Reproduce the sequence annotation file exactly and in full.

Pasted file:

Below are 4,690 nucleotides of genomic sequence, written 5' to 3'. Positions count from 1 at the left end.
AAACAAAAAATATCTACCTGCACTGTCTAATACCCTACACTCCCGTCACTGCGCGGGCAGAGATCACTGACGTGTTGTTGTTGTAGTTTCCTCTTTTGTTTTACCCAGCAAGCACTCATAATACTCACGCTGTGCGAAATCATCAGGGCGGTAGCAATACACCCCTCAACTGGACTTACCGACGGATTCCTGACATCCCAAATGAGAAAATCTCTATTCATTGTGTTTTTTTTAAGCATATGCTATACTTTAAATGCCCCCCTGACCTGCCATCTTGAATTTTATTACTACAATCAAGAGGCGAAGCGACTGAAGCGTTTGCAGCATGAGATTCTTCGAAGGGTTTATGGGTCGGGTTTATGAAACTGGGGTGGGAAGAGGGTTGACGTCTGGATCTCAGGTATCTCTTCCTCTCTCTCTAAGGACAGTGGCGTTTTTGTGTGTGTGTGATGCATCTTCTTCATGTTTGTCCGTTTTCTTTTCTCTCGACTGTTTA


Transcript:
Below are 4,690 nucleotides of genomic sequence, written 5' to 3'. Positions count from 1 at the left end.
AAACAAAAAATATCTACCTGCACTGTCTAATACCCTACACTCCCGTCACTGCGCGGGCAGAGATCACTGACGTGTTGTTGTTGTAGTTTCCTCTTTTGTTTTACCCAGCAAGCACTCATAATACTCACGCTGTGCGAAATCATCAGGGCGGTAGCAATACACCCCTCAACTGGACTTACCGACGGATTCCTGACATCCCAAATGAGAAAATCTCTATTCATTGTGTTTTTTTTAAGCATATGCTATACTTTAAATGCCCCCCTGACCTGCCATCTTGAATTTTATTACTACAATCAAGAGGCGAAGCGACTGAAGCGTTTGCAGCATGAGATTCTTCGAAGGGTTTATGGGTCGGGTTTATGAAACTGGGGTGGGAAGAGGGTTGACGTCTGGATCTCAGGTATCTCTTCCTCTCTCTCTAAGGACAGTGGCGTTTTTGTGTGTGTGTGATGCATCTTCTTCATGTTTGTCCGTTTTCTTTTCTCTCGACTGTTTA